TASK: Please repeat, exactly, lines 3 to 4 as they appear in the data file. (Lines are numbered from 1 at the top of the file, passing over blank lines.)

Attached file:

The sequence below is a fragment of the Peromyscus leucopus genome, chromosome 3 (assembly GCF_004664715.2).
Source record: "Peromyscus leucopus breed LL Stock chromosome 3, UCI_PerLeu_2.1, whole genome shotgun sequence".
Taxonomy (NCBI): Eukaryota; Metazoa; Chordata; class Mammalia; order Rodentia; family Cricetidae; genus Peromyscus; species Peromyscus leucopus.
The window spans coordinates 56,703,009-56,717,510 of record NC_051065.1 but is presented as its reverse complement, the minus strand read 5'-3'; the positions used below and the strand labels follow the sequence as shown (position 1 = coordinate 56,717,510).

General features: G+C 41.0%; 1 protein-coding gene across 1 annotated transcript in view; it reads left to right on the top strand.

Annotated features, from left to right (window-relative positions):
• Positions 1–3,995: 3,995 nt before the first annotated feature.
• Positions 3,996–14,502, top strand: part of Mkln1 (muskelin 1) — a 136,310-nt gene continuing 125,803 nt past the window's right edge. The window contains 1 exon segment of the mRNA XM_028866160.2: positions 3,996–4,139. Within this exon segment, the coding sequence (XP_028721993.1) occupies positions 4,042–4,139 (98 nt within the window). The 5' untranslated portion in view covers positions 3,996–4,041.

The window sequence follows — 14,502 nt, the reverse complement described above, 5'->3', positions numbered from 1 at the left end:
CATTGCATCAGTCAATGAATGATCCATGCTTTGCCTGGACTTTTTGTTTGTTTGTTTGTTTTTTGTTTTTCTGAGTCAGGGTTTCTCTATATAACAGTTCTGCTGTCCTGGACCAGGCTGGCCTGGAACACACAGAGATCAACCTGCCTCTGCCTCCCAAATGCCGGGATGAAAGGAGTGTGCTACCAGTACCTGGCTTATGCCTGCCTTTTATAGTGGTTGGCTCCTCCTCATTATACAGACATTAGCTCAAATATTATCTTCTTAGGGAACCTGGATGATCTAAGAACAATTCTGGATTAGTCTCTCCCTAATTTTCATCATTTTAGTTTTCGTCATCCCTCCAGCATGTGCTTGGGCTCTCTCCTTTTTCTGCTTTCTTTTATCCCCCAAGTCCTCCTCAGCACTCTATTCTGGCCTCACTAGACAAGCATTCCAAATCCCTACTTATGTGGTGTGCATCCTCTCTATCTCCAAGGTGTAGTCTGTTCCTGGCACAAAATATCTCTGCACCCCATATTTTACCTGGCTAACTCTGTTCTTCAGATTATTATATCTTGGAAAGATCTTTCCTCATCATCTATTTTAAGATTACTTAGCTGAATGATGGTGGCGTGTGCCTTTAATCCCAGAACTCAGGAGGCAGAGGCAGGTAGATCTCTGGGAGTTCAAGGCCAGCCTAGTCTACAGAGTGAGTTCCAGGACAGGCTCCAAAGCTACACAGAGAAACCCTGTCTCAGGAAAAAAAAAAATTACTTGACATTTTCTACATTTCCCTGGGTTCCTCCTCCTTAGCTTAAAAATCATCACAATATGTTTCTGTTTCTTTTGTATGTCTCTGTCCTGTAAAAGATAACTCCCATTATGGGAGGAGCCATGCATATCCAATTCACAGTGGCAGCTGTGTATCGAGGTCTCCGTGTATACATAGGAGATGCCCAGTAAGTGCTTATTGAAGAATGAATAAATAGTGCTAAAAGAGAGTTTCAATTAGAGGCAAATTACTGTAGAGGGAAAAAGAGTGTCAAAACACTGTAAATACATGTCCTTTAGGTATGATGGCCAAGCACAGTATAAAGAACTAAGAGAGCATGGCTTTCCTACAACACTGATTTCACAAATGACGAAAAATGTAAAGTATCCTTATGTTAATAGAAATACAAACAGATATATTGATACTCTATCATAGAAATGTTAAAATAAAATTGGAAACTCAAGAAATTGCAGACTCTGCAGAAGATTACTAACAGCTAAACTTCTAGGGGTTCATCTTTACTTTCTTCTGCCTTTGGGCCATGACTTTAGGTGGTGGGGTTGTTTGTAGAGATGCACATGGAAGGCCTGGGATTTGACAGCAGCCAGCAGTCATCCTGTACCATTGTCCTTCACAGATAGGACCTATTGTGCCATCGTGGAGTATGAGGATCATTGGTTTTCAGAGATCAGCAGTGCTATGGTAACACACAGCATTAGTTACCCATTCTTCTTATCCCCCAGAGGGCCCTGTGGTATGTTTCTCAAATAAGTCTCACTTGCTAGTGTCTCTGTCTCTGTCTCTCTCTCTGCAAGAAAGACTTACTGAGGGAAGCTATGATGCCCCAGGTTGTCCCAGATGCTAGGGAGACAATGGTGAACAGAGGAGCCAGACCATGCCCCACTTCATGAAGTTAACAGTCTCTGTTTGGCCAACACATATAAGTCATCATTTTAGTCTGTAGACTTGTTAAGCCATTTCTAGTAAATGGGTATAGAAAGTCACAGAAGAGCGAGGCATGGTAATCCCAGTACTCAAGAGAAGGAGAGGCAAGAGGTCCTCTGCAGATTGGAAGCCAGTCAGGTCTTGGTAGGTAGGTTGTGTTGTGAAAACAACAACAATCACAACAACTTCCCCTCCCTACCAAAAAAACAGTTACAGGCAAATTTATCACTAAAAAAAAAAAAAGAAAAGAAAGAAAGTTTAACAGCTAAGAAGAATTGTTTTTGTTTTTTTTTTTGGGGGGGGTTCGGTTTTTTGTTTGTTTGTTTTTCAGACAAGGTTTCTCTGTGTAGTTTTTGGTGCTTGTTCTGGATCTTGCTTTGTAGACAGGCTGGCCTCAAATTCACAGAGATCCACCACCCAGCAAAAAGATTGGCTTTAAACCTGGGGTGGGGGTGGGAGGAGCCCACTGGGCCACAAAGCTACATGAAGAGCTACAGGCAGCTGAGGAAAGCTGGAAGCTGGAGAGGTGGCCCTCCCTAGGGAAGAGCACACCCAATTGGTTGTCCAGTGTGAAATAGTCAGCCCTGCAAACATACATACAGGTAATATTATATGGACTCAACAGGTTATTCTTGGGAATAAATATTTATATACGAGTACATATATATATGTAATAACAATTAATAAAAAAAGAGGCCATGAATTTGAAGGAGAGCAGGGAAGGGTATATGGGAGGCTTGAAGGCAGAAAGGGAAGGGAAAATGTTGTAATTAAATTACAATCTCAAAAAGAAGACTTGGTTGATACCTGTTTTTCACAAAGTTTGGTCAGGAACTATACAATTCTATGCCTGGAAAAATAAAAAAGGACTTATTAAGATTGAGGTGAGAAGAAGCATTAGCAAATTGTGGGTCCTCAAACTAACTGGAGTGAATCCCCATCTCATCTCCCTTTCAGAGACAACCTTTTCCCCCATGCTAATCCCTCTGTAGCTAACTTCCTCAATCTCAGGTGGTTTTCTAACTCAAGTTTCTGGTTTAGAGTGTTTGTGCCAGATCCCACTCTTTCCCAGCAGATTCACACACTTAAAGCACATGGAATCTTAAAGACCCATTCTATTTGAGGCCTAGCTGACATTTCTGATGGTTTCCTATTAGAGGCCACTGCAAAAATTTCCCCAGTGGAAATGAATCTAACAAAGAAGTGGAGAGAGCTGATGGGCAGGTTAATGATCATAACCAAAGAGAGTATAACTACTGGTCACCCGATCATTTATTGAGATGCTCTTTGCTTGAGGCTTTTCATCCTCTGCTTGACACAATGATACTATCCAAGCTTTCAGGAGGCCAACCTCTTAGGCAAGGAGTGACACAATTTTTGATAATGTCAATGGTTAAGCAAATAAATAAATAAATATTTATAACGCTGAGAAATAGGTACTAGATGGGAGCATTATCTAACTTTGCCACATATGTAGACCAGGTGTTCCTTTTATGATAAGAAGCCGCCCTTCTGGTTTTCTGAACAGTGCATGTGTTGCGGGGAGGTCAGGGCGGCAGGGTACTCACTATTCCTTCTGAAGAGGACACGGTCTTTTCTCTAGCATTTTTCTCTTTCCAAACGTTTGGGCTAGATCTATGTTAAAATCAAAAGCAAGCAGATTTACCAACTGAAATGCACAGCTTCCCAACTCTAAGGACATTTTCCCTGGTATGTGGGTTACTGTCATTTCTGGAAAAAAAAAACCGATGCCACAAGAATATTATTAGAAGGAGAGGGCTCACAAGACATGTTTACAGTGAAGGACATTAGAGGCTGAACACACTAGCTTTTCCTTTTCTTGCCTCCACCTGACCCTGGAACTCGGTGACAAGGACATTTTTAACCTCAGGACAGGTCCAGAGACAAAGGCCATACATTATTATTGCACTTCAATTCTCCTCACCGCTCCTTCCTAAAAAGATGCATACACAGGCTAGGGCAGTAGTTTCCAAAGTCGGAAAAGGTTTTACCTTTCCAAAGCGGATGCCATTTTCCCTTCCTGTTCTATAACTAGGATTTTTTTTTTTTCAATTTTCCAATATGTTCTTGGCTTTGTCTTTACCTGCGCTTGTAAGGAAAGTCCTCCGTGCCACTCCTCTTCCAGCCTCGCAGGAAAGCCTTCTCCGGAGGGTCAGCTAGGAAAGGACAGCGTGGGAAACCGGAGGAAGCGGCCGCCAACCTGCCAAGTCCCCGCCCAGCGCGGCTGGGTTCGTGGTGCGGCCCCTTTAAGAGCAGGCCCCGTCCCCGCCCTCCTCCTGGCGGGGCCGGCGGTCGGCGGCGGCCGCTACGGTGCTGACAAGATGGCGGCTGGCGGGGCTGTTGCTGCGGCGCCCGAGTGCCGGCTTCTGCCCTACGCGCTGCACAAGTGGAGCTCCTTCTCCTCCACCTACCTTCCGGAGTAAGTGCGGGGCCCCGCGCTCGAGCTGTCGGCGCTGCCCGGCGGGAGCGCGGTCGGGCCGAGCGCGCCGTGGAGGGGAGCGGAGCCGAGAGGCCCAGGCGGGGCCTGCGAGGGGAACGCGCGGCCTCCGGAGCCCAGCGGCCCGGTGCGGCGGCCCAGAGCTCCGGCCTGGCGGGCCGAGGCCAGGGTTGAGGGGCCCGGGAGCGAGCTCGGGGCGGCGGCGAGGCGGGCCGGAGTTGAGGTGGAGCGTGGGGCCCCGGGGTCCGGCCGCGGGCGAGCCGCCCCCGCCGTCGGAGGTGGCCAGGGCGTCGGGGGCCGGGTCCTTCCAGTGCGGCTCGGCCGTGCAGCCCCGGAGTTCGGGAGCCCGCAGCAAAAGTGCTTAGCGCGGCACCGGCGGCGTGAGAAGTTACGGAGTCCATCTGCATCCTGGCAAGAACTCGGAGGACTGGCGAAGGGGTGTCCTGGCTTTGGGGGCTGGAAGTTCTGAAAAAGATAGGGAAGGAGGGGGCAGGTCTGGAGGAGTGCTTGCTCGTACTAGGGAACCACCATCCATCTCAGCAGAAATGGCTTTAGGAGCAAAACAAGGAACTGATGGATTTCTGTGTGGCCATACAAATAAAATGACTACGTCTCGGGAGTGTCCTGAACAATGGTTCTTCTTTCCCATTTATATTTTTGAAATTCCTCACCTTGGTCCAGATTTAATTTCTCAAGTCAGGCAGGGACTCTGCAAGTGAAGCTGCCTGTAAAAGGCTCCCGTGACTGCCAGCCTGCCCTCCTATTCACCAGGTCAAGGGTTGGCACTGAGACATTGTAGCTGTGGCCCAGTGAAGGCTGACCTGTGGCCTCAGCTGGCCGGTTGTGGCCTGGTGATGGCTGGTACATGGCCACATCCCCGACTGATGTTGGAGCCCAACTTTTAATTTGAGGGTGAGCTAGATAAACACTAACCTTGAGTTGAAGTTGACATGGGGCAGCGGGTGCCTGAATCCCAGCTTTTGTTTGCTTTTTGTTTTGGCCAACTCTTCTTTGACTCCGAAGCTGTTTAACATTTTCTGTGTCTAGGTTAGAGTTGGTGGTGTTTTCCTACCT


Taxonomy (NCBI): Eukaryota; Metazoa; Chordata; class Mammalia; order Rodentia; family Cricetidae; genus Peromyscus; species Peromyscus leucopus.
The window spans coordinates 56,703,009-56,717,510 of record NC_051065.1 but is presented as its reverse complement, the minus strand read 5'-3'; the positions used below and the strand labels follow the sequence as shown (position 1 = coordinate 56,717,510).